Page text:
Finance

A Guide to Shareholder or Partnership Protection: What Is It? And the Common Mistakes

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Most business owners may not appreciate the risk of not structuring shareholder or partnerships protection policies.

Most business owners are used to addressing risk. They insure against fire, break-ins, damage to trade vehicles, etc. They may even insure themselves, but do they appreciate the risk of not structuring shareholder or partnerships protection policies correctly? The evidence would suggest not.

Ever since humankind first discovered fire, we have sought to harness the power of the flames and, as we know, we have not always done so successfully.

There is evidence of human societies fighting fire dating back to ancient Egypt, with records of a dedicated fire brigade being in force under the stewardship of the Roman Marcus Licinius Crassus around 85BC.

Crassus was an opportunist, exploiting the noblemen of Rome fearful of fires ruining their properties. Noting their anxiety and utilizing his significant political influence, Crassus created his own private fire brigade of around 500 men charged with visiting properties ablaze at the first sign of distress. When appearing at the fire, the firefighters simply did nothing, awaiting Crassus’ arrival, where he then sought out the property owner to ‘discuss’ the cost of his brigade’s services. If his demands were not met, the brigade stood by as the fire overwhelmed the property.

In Britain, it was not until after the Great Fire of London in 1666 when Nicholas Barbon formed the first private fire insurance business, The Fire Office, no doubt spotting an opportunity like Crassus before him.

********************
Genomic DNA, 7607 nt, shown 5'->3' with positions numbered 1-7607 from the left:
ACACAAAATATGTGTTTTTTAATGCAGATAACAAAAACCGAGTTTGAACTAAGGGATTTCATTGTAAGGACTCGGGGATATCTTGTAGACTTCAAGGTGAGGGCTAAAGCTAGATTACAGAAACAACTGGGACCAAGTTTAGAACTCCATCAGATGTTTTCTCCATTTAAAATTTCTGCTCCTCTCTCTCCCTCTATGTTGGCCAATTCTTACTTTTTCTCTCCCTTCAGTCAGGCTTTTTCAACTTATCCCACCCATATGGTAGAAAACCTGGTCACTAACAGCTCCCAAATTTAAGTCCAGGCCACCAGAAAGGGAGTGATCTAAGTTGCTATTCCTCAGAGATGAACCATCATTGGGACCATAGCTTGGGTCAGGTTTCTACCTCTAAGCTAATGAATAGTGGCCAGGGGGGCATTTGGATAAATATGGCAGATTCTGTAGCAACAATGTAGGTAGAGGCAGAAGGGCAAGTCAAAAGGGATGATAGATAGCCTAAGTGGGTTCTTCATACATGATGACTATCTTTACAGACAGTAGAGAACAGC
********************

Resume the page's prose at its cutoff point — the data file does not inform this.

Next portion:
Just as with the Roman model, Barbon employed his own small brigades of fire-fighters, made up of locals living and working close to the Thames. Each team of fire-fighters was to attend fires at the first call for help, and then await evidence that the property owner had indeed paid Barbon for this very direct form of fire insurance.

Initially, policy holders were given a certificate to evidence their insurance and to confirm the premiums had been paid up to date. However, as the certificates were usually kept inside the very building that was burning, this was not a very effective form of proof – and without the supply of a certificate, buildings were simply left to burn.

Modern fire-fighting is now thankfully much more efficient than it was in the 17th Century, and insurance is now taken out to cover any losses suffered from the impact of a fire, not to ensure that the fire itself is fought. However, these examples highlight how important not only having these arrangements is, but also ensuring that they are effective and appropriate for the type of cover you need. Without such protection in place, or having this set up incorrectly with the wrong supplier, it can essentially render it worthless at the time when you need it most.

For expert advice on insurance matters why not book a call with a Financial Adviser from Integrity365. Email Integrity365 directly for more information.

Still many - if not all - business owners now take out fire insurance as a matter of course. And no doubt, they are keen to consider that all potential losses and liabilities are insured – either personally or with the help of a broker – so that, should a property catch alight, the financial impact of such an event is not business-ending.

Remarkably, fewer business owners actually insure their most valuable asset – themselves, than insure against fire and other risks that would have a less devastating impact on the financial security of their business and their family.